Stylish, comes in many colors
Gets scratched easily
Weak dirt pickup at this price point
However, our tests show that the Bobi Pet is a prime example of when a product's parts outweigh its whole.
Although the Pet had average dirt pickup and didn't strike furniture with too much force, the Pet's lack of force meant it frequently got stuck on transitions from hard floors to carpets, door mats and area rugs. If you're planning on letting a robot clean when you're not home, the Pet just won't get the job done.
We didn't expect perfection from a vacuum with a sale price of $299. Still, for just $219, the similarly equipped Bissell SmartClean did a better job than the Pet at picking up dirt and debris, and it did a better job navigating. Alternatively, you could spend $150 more and get the superb Neato Botvac 80.
The Look and Feel
The Pet we tested was silver, and had a mirror-like top with gray silicon sides designed to absorb shocks and bumps. While the vacuum lookd rather handsome out of the box, the entire cleaner ended up scuffed and banged up after just a week of testing. It's likely this problem does not extend to the scarlet version, but it's still disheartening to see a robot vacuum that's a gray fox one minute turn into a mangy dog the next.
Luckily, the accessories seemed well thought out and solid. A round remote lets you turn the unit on, schedule daily cleanings, and—thanks to directional control buttons—chauffeur your cat around the house. On both the remote and the machine, there are buttons labeled "Go" "Waffle," and "Juice" that, surprisingly, have nothing to do with breakfast. "Go" sets the vacuum into an automatic clean mode, "Waffle" tells the vacuum to spot-clean in a waffle pattern, and "Juice" sends the vacuum back to its charger.
The Pet also comes with a virtual barrier known as the Block, which is size–six inches wide and several inches deep—significantly larger than similar barriers from the competition. Having a beam that wide allows you to place the Block in front of delicate objects, like a vase, and protect them. However, it won't be able to protect anything out of the box because the required four AA batteries are not included.
The Not So Clean Getaway
Compared to other robot vacuums we've tested, the Bobi's dirt pickup is average: 8.6 grams of dirt per cleaning cycle. Roomba's entry-level 650 picks up 30 percent more dirt for the same price.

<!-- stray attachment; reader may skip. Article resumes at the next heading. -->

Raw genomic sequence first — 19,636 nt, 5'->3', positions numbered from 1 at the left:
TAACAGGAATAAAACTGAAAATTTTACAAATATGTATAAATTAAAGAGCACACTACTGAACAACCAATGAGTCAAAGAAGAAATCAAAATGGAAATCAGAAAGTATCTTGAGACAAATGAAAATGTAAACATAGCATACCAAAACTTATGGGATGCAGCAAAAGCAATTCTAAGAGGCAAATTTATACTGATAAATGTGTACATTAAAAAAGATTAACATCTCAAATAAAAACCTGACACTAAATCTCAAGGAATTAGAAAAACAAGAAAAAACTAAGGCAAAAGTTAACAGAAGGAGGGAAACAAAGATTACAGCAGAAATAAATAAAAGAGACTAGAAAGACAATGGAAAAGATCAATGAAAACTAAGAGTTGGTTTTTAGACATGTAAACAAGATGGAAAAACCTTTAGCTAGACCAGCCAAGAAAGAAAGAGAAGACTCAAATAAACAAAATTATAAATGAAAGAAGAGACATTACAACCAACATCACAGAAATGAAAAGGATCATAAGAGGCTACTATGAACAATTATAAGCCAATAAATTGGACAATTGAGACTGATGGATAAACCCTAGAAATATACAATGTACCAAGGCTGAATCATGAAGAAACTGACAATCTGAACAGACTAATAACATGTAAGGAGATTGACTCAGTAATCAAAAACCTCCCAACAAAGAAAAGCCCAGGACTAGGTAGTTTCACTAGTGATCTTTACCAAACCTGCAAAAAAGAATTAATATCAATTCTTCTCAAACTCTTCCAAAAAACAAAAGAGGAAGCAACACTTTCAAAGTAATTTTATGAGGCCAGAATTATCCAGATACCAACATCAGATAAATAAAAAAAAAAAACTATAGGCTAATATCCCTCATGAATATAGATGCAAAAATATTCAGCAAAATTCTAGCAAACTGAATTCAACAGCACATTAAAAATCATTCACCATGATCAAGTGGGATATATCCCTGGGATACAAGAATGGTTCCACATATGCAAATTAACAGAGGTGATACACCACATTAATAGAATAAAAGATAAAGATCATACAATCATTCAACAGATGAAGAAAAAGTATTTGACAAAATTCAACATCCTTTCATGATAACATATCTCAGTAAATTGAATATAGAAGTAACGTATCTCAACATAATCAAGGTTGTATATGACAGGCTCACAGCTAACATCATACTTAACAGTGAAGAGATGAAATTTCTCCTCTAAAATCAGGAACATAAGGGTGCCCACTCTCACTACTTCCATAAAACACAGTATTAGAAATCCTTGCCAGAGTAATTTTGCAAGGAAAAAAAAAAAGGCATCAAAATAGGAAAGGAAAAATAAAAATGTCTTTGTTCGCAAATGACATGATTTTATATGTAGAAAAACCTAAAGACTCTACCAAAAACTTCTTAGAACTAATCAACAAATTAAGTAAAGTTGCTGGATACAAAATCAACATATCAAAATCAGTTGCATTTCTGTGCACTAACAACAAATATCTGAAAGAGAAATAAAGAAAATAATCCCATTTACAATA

However, cleaning isn't the Pet's biggest challenge. Much of the difference between the Pet and better performing models has to do with aggression. A robot vacuum can't pickup dirt where it's brushes can't reach, and while the Pet gently navigated around furniture, it also got stuck. Multiple times, the Bobi got caught on the edge of a standard Ikea-brand doormat on our wood test floor. Maybe if it had more oomph, it could have freed itself, but instead it called out for help.
Depending on what you want from your robot vacuum, you may be able to forgive the Pet's lackluster dirt pickup because it has two other cleaning implements. First is a detachable dry mop, similar to a Swiffer. Homes with all hardwood floors will appreciate a robot that has more elbow grease than just some brushes.
There's also a UV light that can be toggled on and off via the remote. We're a little skeptical about the UV light: Exposure to ultraviolet rays can damage hardwood floors over time (just look at what happens to a wood floor near a window), and independent investigations show that the sanitizing benefits of most consumer UV lights are marginal, at best.
Should You Buy It?
You wouldn't let someone clean your house without meeting the person first, and the same should apply for a robot vacuum. Because they move around your house when you're not there, a good robot vacuum should be gentle, yet capable.
Although it was gentle on furniture, the Bobi Pet required human assistance on more than one occasion, which we think is a major red flag. While it's true that the Pet got more dirt than robot vacuums that cost more, those models never got stuck. Unless you don't mind coming home to a marooned robot, we recommend skipping the Bobi Pet.
Meet the tester
Jonathan Chan currently serves as the Lab Manager at Reviewed. If you clean with it, it's likely that Jon oversees its testing. Since joining the Reviewed in 2012, Jon has helped launch the company's efforts in reviewing laptops, vacuums, and outdoor gear. He thinks he's a pretty big deal. In the pursuit of data, he's plunged his hands into freezing cold water, consented to be literally dragged through the mud, and watched paint dry. Jon demands you have a nice day.
Checking our work.
We use standardized and scientific testing methods to scrutinize every product and provide you with objectively accurate results. If you’ve found different results in your own research, email us and we’ll compare notes. If it looks substantial, we’ll gladly re-test a product to try and reproduce these results. After all, peer reviews are a critical part of any scientific process.Shoot us an email